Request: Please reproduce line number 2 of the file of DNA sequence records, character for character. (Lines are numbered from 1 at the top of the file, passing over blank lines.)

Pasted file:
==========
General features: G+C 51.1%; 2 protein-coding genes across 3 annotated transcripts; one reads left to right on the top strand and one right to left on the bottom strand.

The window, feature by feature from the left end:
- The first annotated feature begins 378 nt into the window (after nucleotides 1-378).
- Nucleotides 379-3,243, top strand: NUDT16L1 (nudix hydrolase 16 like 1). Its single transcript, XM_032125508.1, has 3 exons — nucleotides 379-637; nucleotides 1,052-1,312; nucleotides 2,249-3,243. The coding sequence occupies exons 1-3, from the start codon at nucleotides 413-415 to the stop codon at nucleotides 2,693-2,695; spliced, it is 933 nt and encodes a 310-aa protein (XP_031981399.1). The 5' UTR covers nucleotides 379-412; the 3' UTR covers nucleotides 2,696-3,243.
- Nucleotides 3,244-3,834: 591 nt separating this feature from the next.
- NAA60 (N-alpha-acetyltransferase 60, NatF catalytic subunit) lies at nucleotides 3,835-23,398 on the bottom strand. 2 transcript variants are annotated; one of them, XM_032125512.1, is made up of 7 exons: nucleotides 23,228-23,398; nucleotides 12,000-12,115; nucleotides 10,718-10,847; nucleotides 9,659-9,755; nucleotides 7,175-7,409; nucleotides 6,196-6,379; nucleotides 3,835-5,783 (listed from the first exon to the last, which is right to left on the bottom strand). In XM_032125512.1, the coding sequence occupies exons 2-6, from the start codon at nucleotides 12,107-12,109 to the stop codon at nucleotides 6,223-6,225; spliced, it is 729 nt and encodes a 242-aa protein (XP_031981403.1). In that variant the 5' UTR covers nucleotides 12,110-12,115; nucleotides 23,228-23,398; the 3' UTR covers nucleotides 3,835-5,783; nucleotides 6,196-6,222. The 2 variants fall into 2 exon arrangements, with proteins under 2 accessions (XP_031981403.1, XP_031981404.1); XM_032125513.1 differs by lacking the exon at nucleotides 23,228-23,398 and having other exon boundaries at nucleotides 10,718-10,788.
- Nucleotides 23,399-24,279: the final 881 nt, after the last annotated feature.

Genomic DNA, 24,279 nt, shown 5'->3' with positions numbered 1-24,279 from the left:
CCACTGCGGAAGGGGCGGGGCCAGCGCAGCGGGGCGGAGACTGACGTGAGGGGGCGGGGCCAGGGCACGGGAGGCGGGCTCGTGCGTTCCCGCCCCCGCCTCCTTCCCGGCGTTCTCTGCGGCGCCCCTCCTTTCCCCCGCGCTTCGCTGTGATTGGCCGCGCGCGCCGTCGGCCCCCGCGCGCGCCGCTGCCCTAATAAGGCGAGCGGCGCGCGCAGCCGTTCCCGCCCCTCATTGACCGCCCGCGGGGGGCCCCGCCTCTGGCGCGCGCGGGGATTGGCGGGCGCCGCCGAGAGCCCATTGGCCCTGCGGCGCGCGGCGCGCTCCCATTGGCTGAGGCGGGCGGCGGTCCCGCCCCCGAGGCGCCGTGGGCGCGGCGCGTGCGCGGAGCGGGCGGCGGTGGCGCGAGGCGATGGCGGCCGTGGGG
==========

The window, feature by feature from the left end: